United States District Court, W.D. Washington, Seattle
LORI D. SHAVLIK, Plaintiff,
SNOHOMISH COUNTY SUPERIOR COURT, et al., Defendants.
ORDER GRANTING DEFENDANTS' MOTION TO
L. ROBART UNITED STATES DISTRICT JUDGE
December 21, 2018, the court granted Defendants' motion
to dismiss all of Plaintiff Lori D. Shavlik's claims,
except for her claim under Washington State's Public
Records Act (“PRA”), RCW ch. 42.56. (12/21/18
Order (Dkt. # 21); see also Compl. (Dkt. # 6-1).)
The court remanded Ms. Shavlik's PRA claim to state
court. (Id. at 34-35.) The court further granted Ms.
Shavlik leave to amend certain of her claims within 15 days
of the date of that order. (Id. at 34.) On January
8, 2019, Ms. Shavlik filed an amended complaint. (FAC (Dkt. #
the court is Defendants Snohomish County, Deputy Prosecuting
Attorney (“DPA”) Andrew E. Alsdorf, Detective
David Fontenot, DPA Craig S. Matheson,  Mark Roe, Philip
G. Sayles and the Sayles Law Firm, PLLC's (“the
Sayles Law Firm”) (collectively,
“Defendants”) Federal Rule of Civil Procedure
12(b)(6) motion to dismiss Ms. Shavlik's amended
complaint. (2d MTD (Dkt. # 27).) The court has considered the
motion, the parties' submissions in support of and in
opposition to the motion,  relevant portions of the record, and
the applicable law. Being fully advised,  the court GRANTS
Defendants' motion and DISMISSES Ms. Shavlik's
amended complaint with prejudice and without leave to amend.
court's dismissal order sets forth the factual background
allegedly underpinning Ms. Shavlik's claims and provides
a detailed summary of Ms. Shavlik's attendance at the
criminal trial of John Reed (“the Reed trial”) in
May 2018, and the show-cause order Judge Bruce Weiss issued
to determine if Ms. Shavlik violated his order on filming
during the Reed trial. (12/21/18 Order at 2-7.) The court will
not repeat that background here but describes only the
differences between Ms. Shavlik's original and amended
complaints that are pertinent to Defendants' motion to
dismiss and this order.
original complaint, Ms. Shavlik sued Snohomish County
Superior Court, Snohomish County, Judge Weiss, DPA Alsdorf,
DPA Matheson, Mr. Sayles, and the Sayles Law Firm. (Compl.
¶¶ 2.2-2.4, 2.6.) In her amended complaint, she
dropped Snohomish County Superior Court and Judge Weiss as
defendants. (See generally FAC.) However, she added
Mr. Roe, who was formerly the Prosecuting Attorney for
Snohomish County, and Detective Fontenot of the Snohomish
County Sheriff's Office. (FAC ¶¶ 1.3-1.4,
court dismissed the following claims without leave to amend:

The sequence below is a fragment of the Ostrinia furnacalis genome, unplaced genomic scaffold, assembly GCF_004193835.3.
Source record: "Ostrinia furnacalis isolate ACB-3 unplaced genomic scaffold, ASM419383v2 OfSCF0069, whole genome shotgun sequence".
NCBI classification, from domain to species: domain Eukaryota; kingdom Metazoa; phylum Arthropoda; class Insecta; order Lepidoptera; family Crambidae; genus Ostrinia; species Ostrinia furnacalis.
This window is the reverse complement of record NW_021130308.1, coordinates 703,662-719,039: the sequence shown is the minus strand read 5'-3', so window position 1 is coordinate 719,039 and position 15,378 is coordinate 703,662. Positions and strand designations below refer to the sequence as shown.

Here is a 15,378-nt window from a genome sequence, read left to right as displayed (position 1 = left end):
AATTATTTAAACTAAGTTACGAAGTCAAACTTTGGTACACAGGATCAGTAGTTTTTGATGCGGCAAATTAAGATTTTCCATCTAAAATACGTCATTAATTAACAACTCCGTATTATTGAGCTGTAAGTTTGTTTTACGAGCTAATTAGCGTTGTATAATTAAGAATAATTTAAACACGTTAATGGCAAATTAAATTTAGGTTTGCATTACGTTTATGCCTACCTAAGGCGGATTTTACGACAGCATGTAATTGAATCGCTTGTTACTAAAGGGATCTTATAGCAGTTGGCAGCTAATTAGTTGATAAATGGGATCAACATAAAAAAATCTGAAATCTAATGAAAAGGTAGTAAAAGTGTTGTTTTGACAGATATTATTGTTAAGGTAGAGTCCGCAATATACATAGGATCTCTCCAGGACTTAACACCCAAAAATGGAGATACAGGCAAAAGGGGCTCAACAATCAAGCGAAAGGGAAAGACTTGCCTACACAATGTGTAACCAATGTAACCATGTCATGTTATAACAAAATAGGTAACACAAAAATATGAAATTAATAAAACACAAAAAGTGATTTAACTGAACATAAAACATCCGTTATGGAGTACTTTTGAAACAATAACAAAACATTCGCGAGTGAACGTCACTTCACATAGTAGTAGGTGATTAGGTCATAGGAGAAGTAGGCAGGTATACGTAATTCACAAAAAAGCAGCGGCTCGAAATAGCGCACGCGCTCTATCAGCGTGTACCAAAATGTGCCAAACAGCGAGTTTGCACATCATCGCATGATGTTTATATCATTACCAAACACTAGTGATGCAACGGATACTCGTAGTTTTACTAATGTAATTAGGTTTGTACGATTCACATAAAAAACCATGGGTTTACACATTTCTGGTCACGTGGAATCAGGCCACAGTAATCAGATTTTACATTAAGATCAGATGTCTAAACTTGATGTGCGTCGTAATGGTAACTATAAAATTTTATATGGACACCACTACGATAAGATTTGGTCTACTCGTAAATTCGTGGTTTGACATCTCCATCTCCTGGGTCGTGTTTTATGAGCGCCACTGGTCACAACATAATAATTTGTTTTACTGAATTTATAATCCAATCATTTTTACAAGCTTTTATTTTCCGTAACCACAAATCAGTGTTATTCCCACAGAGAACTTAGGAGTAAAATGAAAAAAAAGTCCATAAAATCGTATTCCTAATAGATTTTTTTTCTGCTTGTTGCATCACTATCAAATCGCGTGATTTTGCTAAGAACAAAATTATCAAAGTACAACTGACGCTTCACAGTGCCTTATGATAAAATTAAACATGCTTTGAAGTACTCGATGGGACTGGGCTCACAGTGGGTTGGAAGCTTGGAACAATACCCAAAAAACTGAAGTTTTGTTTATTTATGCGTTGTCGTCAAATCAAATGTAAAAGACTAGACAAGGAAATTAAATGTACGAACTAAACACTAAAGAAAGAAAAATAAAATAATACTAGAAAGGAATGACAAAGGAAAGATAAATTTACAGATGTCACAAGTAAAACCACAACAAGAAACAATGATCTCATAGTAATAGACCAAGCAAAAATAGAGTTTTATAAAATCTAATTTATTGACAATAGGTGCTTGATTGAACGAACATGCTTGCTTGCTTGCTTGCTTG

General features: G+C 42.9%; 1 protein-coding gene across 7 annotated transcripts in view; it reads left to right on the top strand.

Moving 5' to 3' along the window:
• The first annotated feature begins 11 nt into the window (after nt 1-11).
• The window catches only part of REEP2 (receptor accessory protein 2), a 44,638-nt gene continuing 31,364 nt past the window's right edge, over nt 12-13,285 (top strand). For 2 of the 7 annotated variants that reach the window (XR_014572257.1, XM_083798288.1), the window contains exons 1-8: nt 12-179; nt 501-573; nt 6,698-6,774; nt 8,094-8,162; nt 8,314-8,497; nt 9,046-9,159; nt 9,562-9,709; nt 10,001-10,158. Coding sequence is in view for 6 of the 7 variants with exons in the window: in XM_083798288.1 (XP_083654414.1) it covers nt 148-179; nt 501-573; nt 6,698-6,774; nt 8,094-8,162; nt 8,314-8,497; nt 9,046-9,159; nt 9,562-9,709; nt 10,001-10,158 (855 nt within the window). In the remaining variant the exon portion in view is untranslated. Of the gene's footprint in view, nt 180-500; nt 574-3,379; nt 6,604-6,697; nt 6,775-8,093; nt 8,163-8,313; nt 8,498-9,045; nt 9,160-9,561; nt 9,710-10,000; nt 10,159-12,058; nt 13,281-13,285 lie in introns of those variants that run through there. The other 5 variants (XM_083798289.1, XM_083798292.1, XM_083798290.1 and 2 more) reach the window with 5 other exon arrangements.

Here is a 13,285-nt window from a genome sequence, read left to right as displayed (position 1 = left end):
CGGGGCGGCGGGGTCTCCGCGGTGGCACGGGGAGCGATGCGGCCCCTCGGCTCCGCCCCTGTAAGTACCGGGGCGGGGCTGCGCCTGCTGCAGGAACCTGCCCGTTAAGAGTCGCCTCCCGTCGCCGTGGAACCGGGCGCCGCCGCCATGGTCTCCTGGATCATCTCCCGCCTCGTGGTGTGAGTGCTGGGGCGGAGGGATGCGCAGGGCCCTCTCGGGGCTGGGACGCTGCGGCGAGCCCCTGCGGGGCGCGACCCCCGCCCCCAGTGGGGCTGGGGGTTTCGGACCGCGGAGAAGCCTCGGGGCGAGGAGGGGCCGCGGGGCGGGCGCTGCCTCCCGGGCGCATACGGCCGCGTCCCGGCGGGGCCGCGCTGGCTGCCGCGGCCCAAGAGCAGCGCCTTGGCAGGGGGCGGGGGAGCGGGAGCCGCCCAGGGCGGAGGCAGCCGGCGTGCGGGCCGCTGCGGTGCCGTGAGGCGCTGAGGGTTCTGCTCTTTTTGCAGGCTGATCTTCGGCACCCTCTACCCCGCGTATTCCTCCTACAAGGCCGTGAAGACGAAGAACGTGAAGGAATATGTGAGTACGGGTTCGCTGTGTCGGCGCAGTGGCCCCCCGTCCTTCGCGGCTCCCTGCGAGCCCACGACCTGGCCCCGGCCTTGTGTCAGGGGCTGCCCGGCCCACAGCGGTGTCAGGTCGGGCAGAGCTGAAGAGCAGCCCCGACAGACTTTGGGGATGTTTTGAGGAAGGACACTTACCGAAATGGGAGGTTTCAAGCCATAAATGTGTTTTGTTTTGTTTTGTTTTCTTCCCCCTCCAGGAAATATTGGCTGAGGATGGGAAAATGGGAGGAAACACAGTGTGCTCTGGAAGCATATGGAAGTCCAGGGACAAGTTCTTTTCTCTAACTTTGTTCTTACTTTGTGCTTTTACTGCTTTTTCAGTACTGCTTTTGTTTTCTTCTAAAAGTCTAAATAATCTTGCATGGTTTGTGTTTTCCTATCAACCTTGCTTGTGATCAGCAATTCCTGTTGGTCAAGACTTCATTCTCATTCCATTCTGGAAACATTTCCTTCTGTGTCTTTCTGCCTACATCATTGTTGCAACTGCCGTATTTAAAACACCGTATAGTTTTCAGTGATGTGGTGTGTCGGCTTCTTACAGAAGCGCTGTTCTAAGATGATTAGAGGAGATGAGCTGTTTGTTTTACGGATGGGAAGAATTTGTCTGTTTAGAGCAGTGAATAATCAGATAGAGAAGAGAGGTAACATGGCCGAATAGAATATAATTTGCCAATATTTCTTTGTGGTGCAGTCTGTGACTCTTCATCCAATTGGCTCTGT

(1) claims for injunctive and declaratory relief against
Judge Weiss (12/21/18 Order at 16-21); (2) a claim for state
law writs of prohibition and certiorari (id. at 25);
(3) a state law claim under Article I, Section 7 of the
Washington State Constitution (id. at 25-26); (4) a
state law claim under Washington State Court General Rule 16
(id. at 26-27); (5) a state law claim under RCW
5.68.010 (id. at 27-28); and (6) a state law claim
for barratry (id. at 28-29).
court granted Ms. Shavlik leave to amend the following
claims: (1) federal constitutional claims against Snohomish
County and Mr. Sayles; (2) First Amendment claim against Mr.
Alsdorf and Mr. Matheson; (3) abuse of process claims against
Mr. Sayles and the Sayles Law Firm; (4) a claim for
intentional infliction of emotional distress against Mr.
Sayles; (5) a claim for violation of the common law right to
privacy against Mr. Sayles; and (6) a claim for unfair
competition under Washington State's Consumer Protection
Act (“CPA”), RCW 19.86.010, et seq.,
against Mr. Sayles. (See 12/21/18 Order at 32.)
amended complaint, Ms. Shavlik expressly delineates four
causes of action. (FAC at 15-16.) In her first cause of
action under 42 U.S.C. § 1983, which she brings against
all Defendants, she alleges that Defendants denied “her
civil rights including but not limited to her right to free
speech under the first amendment and denial of due process
under the [Fourteenth Amendment].” (FAC at 15.) Ms.
Shavlik brings her remaining three state law causes of action
against all Defendants “except the prosecutors, ”
presumably referring to DPA Alsdorf and DPA Matheson.
(Id. at 15-16.) As she describes them, her state law
claims include: (1) abuse of process, (2) intentional
infliction of emotional distress, (3) deceptive trade
violations, and (4) common law right to privacy.
court now considers Defendants' motion to dismiss Ms.
Shavlik's amended complaint.
the Federal Rules of Civil Procedure, a complaint must
contain “a short and plain statement of the claim